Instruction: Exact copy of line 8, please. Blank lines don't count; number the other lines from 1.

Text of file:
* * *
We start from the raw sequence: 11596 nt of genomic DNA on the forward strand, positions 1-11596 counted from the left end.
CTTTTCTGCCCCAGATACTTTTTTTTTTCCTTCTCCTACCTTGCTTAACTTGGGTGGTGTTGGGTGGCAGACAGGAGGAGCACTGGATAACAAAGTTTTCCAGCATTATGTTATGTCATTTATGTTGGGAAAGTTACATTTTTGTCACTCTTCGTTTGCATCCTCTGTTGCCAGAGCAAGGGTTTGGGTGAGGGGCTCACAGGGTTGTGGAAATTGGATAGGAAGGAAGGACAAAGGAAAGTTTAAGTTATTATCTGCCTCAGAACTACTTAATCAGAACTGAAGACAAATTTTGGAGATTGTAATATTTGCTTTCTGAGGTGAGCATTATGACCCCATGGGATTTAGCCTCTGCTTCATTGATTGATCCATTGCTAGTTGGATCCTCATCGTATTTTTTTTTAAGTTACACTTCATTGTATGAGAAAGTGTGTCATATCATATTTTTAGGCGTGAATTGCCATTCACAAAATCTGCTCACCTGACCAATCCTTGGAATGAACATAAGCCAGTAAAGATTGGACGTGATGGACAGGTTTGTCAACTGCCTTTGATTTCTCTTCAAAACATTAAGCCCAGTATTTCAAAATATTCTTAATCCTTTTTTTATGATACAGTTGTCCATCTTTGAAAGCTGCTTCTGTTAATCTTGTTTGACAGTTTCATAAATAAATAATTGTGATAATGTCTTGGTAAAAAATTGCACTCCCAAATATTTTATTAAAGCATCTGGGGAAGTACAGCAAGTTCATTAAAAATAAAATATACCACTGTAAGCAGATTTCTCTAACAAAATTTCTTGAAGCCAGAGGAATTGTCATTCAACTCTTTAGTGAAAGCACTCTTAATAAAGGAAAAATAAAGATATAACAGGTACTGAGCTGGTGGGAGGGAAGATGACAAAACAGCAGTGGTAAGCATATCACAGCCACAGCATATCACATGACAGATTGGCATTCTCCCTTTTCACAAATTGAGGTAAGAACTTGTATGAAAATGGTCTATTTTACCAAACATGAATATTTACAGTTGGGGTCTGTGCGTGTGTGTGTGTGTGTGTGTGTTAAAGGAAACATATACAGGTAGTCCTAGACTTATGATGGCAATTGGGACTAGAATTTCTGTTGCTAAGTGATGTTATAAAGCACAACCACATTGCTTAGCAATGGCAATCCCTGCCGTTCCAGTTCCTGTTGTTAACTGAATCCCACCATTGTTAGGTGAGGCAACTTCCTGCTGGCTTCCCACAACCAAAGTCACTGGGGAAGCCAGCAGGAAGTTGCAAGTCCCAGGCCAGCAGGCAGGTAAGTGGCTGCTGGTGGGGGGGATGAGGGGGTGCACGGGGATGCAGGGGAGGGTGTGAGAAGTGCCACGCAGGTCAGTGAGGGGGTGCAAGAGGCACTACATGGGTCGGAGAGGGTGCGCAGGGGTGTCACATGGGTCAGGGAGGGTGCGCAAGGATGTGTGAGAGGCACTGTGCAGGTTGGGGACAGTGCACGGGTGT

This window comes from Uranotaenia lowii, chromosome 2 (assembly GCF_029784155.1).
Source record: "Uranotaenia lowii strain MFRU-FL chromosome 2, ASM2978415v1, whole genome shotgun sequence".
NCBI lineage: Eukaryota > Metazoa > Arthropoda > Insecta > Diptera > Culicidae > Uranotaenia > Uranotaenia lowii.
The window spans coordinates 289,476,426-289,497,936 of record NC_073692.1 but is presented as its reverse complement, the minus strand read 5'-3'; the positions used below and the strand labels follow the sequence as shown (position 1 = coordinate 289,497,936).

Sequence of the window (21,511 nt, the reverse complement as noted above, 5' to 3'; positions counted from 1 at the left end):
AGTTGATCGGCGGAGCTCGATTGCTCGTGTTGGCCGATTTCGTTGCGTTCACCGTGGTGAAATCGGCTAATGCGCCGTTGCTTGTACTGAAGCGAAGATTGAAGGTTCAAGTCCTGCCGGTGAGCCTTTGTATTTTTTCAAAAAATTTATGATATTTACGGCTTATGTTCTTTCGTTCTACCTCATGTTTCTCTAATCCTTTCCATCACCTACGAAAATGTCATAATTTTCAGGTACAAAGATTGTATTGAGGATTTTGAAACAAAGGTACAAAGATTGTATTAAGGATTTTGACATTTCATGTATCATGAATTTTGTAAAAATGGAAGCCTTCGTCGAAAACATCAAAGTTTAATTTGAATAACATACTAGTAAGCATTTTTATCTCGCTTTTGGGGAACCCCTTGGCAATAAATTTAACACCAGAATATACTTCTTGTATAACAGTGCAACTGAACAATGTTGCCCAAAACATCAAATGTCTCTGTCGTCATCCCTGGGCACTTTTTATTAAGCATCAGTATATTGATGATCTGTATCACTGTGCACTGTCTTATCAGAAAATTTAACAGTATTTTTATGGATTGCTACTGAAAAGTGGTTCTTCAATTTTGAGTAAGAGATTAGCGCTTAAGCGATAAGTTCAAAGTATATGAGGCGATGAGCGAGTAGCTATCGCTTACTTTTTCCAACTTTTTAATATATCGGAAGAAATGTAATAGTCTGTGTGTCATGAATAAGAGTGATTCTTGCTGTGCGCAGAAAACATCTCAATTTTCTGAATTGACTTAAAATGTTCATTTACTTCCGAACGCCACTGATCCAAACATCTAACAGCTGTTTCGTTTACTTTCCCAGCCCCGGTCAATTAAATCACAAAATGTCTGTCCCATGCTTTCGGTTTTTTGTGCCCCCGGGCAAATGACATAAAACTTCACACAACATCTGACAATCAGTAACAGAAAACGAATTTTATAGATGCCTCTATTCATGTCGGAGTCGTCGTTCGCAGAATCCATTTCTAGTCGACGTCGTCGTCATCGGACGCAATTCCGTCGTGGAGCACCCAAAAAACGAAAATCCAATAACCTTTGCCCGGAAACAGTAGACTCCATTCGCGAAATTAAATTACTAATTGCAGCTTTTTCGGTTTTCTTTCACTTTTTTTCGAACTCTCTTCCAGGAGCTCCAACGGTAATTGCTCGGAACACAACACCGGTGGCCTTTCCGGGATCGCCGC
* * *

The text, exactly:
AGTTGATCGGCGGAGCTCGATTGCTCGTGTTGGCCGATTTCGTTGCGTTCACCGTGGTGAAATCGGCTAATGCGCCGTTGCTTGTACTGAAGCGAAGATTGAAGGTTCAAGTCCTGCCGGTGAGCCTTTGTATTTTTTCAAAAAATTTATGATATTTACGGCTTATGTTCTTTCGTTCTACCTCATGTTTCTCTAATCCTTTCCATCACCTACGAAAATGTCATAATTTTCAGGTACAAAGATTGTATTGAGGATTTTGAAACAAAGGTACAAAGATTGTATTAAGGATTTTGACATTTCATGTATCATGAATTTTGTAAAAATGGAAGCCTTCGTCGAAAACATCAAAGTTTAATTTGAATAACATACTAGTAAGCATTTTTATCTCGCTTTTGGGGAACCCCTTGGCAATAAATTTAACACCAGAATATACTTCTTGTATAACAGTGCAACTGAACAATGTTGCCCAAAACATCAAATGTCTCTGTCGTCATCCCTGGGCACTTTTTATTAAGCATCAGTATATTGATGATCTGTATCACTGTGCACTGTCTTATCAGAAAATTTAACAGTATTTTTATGGATTGCTACTGAAAAGTGGTTCTTCAATTTTGAGTAAGAGATTAGCGCTTAAGCGATAAGTTCAAAGTATATGAGGCGATGAGCGAGTAGCTATCGCTTACTTTTTCCAACTTTTTAATATATCGGAAGAAATGTAATAGTCTGTGTGTCATGAATAAGAGTGATTCTTGCTGTGCGCAGAAAACATCTCAATTTTCTGAATTGACTTAAAATGTTCATTTACTTCCGAACGCCACTGATCCAAACATCTAACAGCTGTTTCGTTTACTTTCCCAGCCCCGGTCAATTAAATCACAAAATGTCTGTCCCATGCTTTCGGTTTTTTGTGCCCCCGGGCAAATGACATAAAACTTCACACAACATCTGACAATCAGTAACAGAAAACGAATTTTATAGATGCCTCTATTCATGTCGGAGTCGTCGTTCGCAGAATCCATTTCTAGTCGACGTCGTCGTCATCGGACGCAATTCCGTCGTGGAGCACCCAAAAAACGAAAATCCAATAACCTTTGCCCGGAAACAGTAGACTCCATTCGCGAAATTAAATTACTAATTGCAGCTTTTTCGGTTTTCTTTCACTTTTTTTCGAACTCTCTTCCAGGAGCTCCAACGGTAATTGCTCGGAACACAACACCGGTGGCCTTTCCGGGATCGCCGC